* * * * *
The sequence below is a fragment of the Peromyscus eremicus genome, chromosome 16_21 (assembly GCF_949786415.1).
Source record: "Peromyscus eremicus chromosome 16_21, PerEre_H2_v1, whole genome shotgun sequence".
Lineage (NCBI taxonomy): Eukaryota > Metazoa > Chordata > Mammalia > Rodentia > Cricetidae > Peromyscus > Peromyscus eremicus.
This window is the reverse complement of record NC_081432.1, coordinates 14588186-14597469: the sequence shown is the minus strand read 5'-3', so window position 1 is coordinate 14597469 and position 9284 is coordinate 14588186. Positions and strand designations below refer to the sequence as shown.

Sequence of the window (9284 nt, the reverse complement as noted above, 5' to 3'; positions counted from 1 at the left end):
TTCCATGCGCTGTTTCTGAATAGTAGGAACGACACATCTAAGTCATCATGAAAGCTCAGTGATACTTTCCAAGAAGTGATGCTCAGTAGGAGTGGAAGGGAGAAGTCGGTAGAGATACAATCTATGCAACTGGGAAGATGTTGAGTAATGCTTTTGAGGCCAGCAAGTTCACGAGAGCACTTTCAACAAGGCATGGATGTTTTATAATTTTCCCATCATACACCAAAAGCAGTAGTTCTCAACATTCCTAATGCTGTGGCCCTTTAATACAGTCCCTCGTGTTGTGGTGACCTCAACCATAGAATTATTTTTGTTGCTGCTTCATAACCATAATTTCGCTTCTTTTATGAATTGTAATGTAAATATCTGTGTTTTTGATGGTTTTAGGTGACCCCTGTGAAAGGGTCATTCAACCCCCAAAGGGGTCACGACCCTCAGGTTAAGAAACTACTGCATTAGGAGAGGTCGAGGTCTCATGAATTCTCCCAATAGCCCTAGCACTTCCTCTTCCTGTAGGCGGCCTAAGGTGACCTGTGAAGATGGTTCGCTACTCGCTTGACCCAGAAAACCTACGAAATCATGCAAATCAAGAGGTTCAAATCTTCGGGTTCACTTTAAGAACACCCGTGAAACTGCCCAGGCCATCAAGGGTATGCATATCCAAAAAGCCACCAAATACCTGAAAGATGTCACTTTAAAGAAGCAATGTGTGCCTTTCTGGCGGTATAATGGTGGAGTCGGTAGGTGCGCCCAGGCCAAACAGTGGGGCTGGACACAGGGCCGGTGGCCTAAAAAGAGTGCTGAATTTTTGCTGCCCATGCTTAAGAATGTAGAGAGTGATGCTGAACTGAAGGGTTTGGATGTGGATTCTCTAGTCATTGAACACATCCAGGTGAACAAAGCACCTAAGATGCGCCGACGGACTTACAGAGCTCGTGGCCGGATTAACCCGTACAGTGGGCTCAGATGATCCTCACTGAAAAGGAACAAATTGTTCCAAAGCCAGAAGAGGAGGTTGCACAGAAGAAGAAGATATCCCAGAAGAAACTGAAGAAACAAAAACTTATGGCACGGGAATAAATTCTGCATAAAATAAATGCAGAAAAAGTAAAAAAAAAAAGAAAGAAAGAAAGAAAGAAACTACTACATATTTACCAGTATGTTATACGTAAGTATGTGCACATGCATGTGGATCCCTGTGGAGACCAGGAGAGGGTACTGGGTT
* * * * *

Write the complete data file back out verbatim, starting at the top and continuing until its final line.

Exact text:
The sequence below is a fragment of the Peromyscus eremicus genome, chromosome 16_21 (assembly GCF_949786415.1).
Source record: "Peromyscus eremicus chromosome 16_21, PerEre_H2_v1, whole genome shotgun sequence".
Lineage (NCBI taxonomy): Eukaryota > Metazoa > Chordata > Mammalia > Rodentia > Cricetidae > Peromyscus > Peromyscus eremicus.
This window is the reverse complement of record NC_081432.1, coordinates 14588186-14597469: the sequence shown is the minus strand read 5'-3', so window position 1 is coordinate 14597469 and position 9284 is coordinate 14588186. Positions and strand designations below refer to the sequence as shown.

Sequence of the window (9284 nt, the reverse complement as noted above, 5' to 3'; positions counted from 1 at the left end):
TTCCATGCGCTGTTTCTGAATAGTAGGAACGACACATCTAAGTCATCATGAAAGCTCAGTGATACTTTCCAAGAAGTGATGCTCAGTAGGAGTGGAAGGGAGAAGTCGGTAGAGATACAATCTATGCAACTGGGAAGATGTTGAGTAATGCTTTTGAGGCCAGCAAGTTCACGAGAGCACTTTCAACAAGGCATGGATGTTTTATAATTTTCCCATCATACACCAAAAGCAGTAGTTCTCAACATTCCTAATGCTGTGGCCCTTTAATACAGTCCCTCGTGTTGTGGTGACCTCAACCATAGAATTATTTTTGTTGCTGCTTCATAACCATAATTTCGCTTCTTTTATGAATTGTAATGTAAATATCTGTGTTTTTGATGGTTTTAGGTGACCCCTGTGAAAGGGTCATTCAACCCCCAAAGGGGTCACGACCCTCAGGTTAAGAAACTACTGCATTAGGAGAGGTCGAGGTCTCATGAATTCTCCCAATAGCCCTAGCACTTCCTCTTCCTGTAGGCGGCCTAAGGTGACCTGTGAAGATGGTTCGCTACTCGCTTGACCCAGAAAACCTACGAAATCATGCAAATCAAGAGGTTCAAATCTTCGGGTTCACTTTAAGAACACCCGTGAAACTGCCCAGGCCATCAAGGGTATGCATATCCAAAAAGCCACCAAATACCTGAAAGATGTCACTTTAAAGAAGCAATGTGTGCCTTTCTGGCGGTATAATGGTGGAGTCGGTAGGTGCGCCCAGGCCAAACAGTGGGGCTGGACACAGGGCCGGTGGCCTAAAAAGAGTGCTGAATTTTTGCTGCCCATGCTTAAGAATGTAGAGAGTGATGCTGAACTGAAGGGTTTGGATGTGGATTCTCTAGTCATTGAACACATCCAGGTGAACAAAGCACCTAAGATGCGCCGACGGACTTACAGAGCTCGTGGCCGGATTAACCCGTACAGTGGGCTCAGATGATCCTCACTGAAAAGGAACAAATTGTTCCAAAGCCAGAAGAGGAGGTTGCACAGAAGAAGAAGATATCCCAGAAGAAACTGAAGAAACAAAAACTTATGGCACGGGAATAAATTCTGCATAAAATAAATGCAGAAAAAGTAAAAAAAAAAAGAAAGAAAGAAAGAAAGAAACTACTACATATTTACCAGTATGTTATACGTAAGTATGTGCACATGCATGTGGATCCCTGTGGAGACCAGGAGAGGGTACTGGGTT